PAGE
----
Back in the old days of social media (lets say 2009 to 2014), if you created and shared great content, engaged and were active, you could quite rapidly get noticed and build a following. You got credit for your sheer hard work. Now things are different and even if you hit social incredibly hard in terms of volume and even though you might have amazing content to share, the simple fact is that unless you pay to play, it seems that only 10% of your content will be seen by your followers let alone the general public streams (if you are on Twitter for example). So if you are trying to share your message widely, you have to pay the platforms for what I call amplification (a new form of advertising?) of your content so its gets seen by a wider audience who may wish to then follow you, one of the main metrics people use, rightly or wrongly, to judge the influence and attractiveness of you.

half-and-half

This is really a tax on social media which after effectively 10 years of development has grown up from its pure free/lets all share and connect play to more of a marketing media play (finally the media in social comes real?). Now, if you are just sharing stuff on Facebook, Instagram, Pinterest to be social with friends and colleagues, that’s fine (if they tune their feeds to see you – knowingly or unknowingly) but if you are trying to build a personal brand either to get across your cause, get noticed, sell your services/products/company, then you had better consider sponsored Tweets, Facebook advertising, LinkedIn sponsored posts to supplement your efforts or you may get frustrated with the time its taking you to make progress.

This of course leads us back to what PR and Marketing always did for the key spokespeople, experts or leaders in the company: paid a PR agency to get an article placed in the right publication at the right time, or paid a DM agency to create a campaign to target a segment of customers with a message to underpin a sales objective.

Also, and lets be clear, for those who are using LinkedIn to connect grow their network this social media tax does not affect them, and for those who mainly use Twitter as a news channel to listen or use it as the “new telephone” to directly connect with service departments to complain or to engage with people directly, again the tax doesn’t apply to these great benefits of the Social Media Channel benefits.

The other dynamic affecting the social media landscape of course, is the rise of private messaging for those who don’t want to public message (the kids moving to Snapchat, the executives too scared to share on Twitter moving to Slack and WhatsApp, families just doing group texts to sort their lives out on Messenger or WhatsApp) and who aren’t using social as a marketing channel. The figures speak for themselves as private messaging applications have now surpassed in terms of volume the social media channels. These messaging platforms are not affected by the social media tax.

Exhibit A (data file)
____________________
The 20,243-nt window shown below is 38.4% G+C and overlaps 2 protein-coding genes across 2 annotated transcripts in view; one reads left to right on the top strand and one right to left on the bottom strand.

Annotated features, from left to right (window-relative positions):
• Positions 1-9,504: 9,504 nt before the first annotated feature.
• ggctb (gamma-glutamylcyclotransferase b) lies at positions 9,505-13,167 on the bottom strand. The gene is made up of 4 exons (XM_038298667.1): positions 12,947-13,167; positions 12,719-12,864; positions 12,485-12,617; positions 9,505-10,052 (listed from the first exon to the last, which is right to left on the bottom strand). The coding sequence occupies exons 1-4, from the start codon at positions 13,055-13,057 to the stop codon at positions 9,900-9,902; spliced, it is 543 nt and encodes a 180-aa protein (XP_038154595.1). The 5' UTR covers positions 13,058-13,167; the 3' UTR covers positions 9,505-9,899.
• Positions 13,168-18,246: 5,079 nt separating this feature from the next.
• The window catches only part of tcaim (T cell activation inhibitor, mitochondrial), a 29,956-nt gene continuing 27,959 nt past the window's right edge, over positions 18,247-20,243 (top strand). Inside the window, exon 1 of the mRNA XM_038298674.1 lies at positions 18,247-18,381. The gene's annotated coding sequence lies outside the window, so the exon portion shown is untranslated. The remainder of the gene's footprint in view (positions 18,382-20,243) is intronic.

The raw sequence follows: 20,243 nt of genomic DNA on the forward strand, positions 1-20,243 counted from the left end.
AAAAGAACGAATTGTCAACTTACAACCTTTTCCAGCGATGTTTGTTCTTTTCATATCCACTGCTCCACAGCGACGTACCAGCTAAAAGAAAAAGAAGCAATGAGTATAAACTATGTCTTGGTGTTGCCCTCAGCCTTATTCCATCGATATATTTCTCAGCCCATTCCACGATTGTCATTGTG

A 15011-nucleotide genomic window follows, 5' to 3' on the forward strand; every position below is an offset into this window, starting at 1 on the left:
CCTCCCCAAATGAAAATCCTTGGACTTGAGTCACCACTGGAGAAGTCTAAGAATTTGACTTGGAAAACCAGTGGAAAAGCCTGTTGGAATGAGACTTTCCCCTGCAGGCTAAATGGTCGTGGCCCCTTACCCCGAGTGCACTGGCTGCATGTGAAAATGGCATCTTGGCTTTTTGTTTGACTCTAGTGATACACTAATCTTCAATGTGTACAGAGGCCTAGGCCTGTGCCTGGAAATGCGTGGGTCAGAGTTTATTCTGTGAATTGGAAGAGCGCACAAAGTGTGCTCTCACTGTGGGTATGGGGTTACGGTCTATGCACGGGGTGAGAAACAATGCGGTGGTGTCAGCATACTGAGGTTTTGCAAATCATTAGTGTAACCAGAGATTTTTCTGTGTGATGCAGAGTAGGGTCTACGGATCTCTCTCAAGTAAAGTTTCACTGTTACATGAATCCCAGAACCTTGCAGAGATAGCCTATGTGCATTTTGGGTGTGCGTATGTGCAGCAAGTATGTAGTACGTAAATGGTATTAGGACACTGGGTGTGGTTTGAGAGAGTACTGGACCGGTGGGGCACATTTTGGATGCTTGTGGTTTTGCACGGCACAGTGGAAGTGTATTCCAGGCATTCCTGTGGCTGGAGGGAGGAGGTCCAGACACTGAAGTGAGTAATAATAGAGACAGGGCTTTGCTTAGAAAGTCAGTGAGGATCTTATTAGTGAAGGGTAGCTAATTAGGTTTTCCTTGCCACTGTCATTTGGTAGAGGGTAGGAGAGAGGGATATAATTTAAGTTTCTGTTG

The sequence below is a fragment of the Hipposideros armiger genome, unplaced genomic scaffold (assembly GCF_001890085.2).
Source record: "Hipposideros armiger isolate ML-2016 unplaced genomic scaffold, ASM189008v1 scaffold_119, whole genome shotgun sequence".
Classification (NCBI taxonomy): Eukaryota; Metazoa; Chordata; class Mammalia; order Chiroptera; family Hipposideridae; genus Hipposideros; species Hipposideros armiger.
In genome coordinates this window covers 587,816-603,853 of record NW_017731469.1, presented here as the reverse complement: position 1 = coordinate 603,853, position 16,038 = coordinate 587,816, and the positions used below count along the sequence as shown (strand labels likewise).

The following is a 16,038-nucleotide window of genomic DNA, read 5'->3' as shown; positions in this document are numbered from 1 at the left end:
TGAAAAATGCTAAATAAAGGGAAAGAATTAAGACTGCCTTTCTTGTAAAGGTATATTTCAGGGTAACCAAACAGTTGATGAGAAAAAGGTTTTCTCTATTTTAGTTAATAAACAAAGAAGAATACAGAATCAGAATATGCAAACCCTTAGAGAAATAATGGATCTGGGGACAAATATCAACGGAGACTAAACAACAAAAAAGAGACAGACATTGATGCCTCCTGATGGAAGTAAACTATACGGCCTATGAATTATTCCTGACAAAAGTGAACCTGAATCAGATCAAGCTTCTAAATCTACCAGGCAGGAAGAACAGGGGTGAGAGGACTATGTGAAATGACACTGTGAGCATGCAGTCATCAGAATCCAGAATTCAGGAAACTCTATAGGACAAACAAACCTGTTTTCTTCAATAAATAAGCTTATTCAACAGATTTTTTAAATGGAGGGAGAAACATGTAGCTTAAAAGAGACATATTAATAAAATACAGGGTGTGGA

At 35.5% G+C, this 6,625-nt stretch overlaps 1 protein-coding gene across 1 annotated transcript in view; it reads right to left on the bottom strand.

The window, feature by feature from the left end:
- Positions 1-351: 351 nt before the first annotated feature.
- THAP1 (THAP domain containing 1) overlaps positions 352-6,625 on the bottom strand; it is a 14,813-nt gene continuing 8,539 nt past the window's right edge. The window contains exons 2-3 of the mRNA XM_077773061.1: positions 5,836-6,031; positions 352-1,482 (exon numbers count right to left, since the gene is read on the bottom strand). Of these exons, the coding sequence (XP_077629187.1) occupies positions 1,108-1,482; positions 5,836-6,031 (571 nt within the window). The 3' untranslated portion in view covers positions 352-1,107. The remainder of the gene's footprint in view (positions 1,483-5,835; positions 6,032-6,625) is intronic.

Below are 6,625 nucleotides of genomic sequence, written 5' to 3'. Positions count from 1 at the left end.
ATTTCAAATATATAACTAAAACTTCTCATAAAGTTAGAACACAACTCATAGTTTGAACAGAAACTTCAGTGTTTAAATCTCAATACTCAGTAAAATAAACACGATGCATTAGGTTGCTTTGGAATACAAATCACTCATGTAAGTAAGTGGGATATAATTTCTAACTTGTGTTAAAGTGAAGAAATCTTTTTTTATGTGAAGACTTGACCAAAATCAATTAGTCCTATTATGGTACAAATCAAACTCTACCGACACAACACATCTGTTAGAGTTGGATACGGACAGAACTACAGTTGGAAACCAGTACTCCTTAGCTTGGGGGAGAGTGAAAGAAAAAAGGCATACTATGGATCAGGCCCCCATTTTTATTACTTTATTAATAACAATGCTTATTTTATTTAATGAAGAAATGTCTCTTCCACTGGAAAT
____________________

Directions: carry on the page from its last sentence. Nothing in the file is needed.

However, if you have a motivation/passion to get your message out there and gain followers one firstly needs to get clear on the focus and subject matter you are going to share and create a plan including an outline editorial or publishing calendar. Then one needs to go and pitch to the marketing department (or whoever gets how personal brands can impact ‘The Brand’) to request some budget (or agree a monthly rate on your expenses as the platforms all work off credit card payments) to start to sponsoring some of your content (perhaps start with putting 50 pounds around 1 tweet a week). Remember, this is not just advertising in terms of flashing up an ad in the hope someone sees it and clicks, its putting your best stuff in front of a wider audience who, if they choose to follow you, means they like what they see and want to see more. They can always choose to unfollow you. This is why followers (on Twitter) is such a good indicator of influence. As you build your followers you grow your “social capital” which is of benefit to you and the firm.

Now there are some who say advertising on these channels around an individual and not the brand itself, will be seen as a “vanity play” and one should always build an organic following. Well that’s fine, but if you are time poor, want to make an impact with what you are saying because you believe in it and have a point of view – WARNING: IF YOU ARE JUST ‘PUSH’ MARKETING THIS WONT WORK, IT STILL HAS TO BE GENUINE, and believe that individuals acting as human champions/representatives of the brand is an important part of marketing, then taking an organic approach is going to be hard work. As one executive said to me the other day “to make any impact at this rate its going to take me to 2025”.

The good news is unlike the old days when you never knew who was reading your article the PR department placed in “Industry Weekly” or when a Direct Mail piece with a response rate of 1 or 2% was considered amazing, the social platforms let you target your audience much more precisely and the increase in followers (influence of your personal brand) is hopefully a long lasting and an increasingly important metric to justify all your efforts on Social media and paying the new tax.

This blog was first published by Bob Barker on LinkedIn. Follow Bob for more posts on Social Media and Digital Skills.